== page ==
MPEG-DASH (Dynamic Adaptive Streaming over HTTP) is an international open standard, published by ISO in April 2012.
In December 2019, Fraunhofer FOKUS has been awarded by DASH-IF to maintain the source code of the dash.js project. Our work includes labeling, commenting, resolving and closing open issues and pull requests as well as implementing new features specified within the DASH-IF. The robustness, the wide support of features and the possibility of customizing the player makes dash.js an ideal client used in production by multiple companies and a large number of our own customers. As one of the early adopters of MPEG-DASH, Fraunhofer FOKUS is using dash.js in numerous projects and is happy to assist with any problems or specific requirements around dash.js and DASH in general. You can learn more about our DASH activities here.
HbbTV (Hybrid Broadcast Broadband TV) is a new industry standard providing an open and business neutral technology platform that seamlessly combines TV services delivered via broadcast with services delivered through broadband. Furthermore it enables access to Internet only services for consumers using connected TVs and set-top boxes. The founding members of the HbbTV consortium together with a large group of supporters jointly developed the HbbTV specification to create a global standard for hybrid entertainment services. Version 1.2.1 of this specification has been approved by ETSI as ETSI TS 102 796 in November 2012. Since June 16th 2014 the OIPF (Open IPTV Forum) merged their Activities with the HbbTV Association into a single organization within the legal structure of the HbbTV Association.
The HbbTV specification is based on existing standards and web technologies including OIPF (Open IPTV Forum), CEA, DVB and W3C. The standard provides the features and functionality required to deliver feature rich broadcast and internet services. Utilizing standard Internet technology it enables rapid application development. It defines minimum requirements simplifying the implementation in devices and leaving room for differentiation which limits the investment required by CE manufacturers to build compliant devices.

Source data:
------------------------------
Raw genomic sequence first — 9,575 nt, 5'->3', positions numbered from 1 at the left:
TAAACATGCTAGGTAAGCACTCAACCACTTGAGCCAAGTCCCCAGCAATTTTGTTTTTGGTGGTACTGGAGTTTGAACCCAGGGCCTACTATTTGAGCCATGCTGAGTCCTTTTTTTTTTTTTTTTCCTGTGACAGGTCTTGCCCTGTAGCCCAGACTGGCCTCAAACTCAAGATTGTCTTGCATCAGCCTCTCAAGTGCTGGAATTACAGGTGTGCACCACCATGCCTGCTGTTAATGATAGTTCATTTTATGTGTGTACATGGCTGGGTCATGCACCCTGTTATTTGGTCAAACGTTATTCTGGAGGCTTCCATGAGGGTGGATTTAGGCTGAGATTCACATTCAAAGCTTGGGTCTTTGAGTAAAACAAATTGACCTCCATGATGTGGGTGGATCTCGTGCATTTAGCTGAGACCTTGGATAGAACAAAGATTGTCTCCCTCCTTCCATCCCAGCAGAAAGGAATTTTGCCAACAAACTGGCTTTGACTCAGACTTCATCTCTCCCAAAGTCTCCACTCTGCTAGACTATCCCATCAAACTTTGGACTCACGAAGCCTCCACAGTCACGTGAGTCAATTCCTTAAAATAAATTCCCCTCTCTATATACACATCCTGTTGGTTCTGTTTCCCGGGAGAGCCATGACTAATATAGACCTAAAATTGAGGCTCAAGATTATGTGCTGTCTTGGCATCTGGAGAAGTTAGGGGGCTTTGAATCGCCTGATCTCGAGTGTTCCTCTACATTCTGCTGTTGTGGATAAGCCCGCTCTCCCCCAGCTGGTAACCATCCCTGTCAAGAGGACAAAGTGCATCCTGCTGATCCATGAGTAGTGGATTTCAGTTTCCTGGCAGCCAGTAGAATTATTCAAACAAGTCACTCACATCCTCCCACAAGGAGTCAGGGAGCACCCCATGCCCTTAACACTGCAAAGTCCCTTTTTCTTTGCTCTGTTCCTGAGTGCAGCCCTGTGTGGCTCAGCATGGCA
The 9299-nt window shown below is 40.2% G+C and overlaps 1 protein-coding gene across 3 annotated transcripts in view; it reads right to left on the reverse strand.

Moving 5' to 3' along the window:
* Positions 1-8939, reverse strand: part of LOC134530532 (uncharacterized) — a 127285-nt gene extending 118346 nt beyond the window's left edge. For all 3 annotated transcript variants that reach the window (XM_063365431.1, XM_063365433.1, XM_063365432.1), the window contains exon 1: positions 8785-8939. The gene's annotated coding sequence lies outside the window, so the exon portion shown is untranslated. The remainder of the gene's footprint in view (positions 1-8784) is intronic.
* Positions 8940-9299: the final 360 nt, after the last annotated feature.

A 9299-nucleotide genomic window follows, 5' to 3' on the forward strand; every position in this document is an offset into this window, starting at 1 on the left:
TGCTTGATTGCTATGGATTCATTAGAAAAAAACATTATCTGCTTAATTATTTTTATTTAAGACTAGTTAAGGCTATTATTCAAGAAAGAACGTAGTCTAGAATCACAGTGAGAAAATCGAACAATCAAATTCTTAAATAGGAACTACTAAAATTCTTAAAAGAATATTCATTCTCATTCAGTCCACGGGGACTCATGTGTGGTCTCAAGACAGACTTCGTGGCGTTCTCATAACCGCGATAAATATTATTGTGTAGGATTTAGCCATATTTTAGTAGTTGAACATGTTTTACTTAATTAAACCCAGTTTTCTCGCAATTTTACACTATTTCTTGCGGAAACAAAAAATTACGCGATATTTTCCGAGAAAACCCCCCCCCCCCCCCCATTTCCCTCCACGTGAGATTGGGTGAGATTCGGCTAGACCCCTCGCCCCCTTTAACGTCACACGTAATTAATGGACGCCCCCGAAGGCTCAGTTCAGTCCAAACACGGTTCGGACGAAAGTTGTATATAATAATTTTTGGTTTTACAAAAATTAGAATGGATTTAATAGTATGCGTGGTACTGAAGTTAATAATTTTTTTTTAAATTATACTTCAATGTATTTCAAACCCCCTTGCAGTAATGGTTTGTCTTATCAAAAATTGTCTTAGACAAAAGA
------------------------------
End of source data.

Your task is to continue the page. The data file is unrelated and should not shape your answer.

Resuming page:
The World Wide Web Consortium (W3C) develops interoperable technologies (specifications, guidelines, software, and tools) to lead the Web to its full potential. W3C supports the Open Standards Principles, an empowering model that improve the way people develop new technologies and innovate for humanity.
W3C follows the "Web for All" and "Web on Everything" principles: The aim of "Web for All" is to make the benefits of the Web available to all people, whatever their hardware, software, network infrastructure, native language, culture, geographical location, or physical or mental ability. "Web on Everything" goal is to increase the number of different kinds of devices that can access the Web like smart and mobile phones, interactive TVs, voice systems, kiosks, etc. The "Web Of Things" W3C activities can be also classified in the "Web on Everything" domain.
FOKUS is an active member in W3C and is participating and contributing in many of its groups like "Web and TV Interest Group", "Second Screen Presentation API Community Group", "TV Control API Community Group", "Web of Things Community Group" and others. FAMIUM, the end-to-end prototype implementation for early technology evaluation and interoperability testing introduced by FOKUS, offers early proof-of-concept implementations for different W3C APIs: FAMIUM Multiscreen components include an implementation of the "Second Screen Presentation API" that works across different devices and platforms. FAMIUM DASH and DRM components offer implementations that enable Adaptive Media Streaming and Encrypted Media Playback in Browser using the W3C MSE and EME APIs. FAMIUM Internet of Things develops different features discussed in the W3C Web of Things Community Group. FAMIUM TV Control Service provides an early implementation of TV Control features based on the requirements developed in the TV Control API.